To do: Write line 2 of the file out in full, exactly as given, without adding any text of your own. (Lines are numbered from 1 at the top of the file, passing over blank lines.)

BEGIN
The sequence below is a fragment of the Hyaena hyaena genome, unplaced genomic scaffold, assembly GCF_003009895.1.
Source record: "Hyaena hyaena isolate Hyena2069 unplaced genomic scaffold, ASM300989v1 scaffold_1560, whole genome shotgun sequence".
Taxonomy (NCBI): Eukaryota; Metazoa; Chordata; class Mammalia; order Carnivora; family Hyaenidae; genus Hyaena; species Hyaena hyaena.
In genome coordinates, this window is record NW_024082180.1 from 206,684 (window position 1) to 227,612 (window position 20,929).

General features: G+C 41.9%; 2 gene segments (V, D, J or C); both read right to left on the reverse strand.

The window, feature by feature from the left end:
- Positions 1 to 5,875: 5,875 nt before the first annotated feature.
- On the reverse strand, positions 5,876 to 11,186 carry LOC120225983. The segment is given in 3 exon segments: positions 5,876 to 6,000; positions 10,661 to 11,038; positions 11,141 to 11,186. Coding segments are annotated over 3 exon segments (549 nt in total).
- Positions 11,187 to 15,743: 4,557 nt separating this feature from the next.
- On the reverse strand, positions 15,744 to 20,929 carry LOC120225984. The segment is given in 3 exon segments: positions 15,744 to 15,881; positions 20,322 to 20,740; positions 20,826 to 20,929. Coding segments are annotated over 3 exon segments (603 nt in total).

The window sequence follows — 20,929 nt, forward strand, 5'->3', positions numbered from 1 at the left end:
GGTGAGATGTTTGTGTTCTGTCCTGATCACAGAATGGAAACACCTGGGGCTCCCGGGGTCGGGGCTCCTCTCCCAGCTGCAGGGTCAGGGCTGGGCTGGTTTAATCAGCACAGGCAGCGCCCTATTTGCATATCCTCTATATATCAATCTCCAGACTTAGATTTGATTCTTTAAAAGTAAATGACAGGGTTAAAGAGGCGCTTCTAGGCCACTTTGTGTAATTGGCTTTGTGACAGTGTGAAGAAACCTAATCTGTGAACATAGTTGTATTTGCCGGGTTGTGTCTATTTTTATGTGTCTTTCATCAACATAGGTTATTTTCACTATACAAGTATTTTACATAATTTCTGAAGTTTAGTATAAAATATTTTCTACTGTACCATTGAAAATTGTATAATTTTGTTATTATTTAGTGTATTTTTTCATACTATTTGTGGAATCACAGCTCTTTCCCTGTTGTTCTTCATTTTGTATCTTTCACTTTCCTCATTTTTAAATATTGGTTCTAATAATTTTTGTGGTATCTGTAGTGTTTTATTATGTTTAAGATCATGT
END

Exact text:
Source record: "Hyaena hyaena isolate Hyena2069 unplaced genomic scaffold, ASM300989v1 scaffold_1560, whole genome shotgun sequence".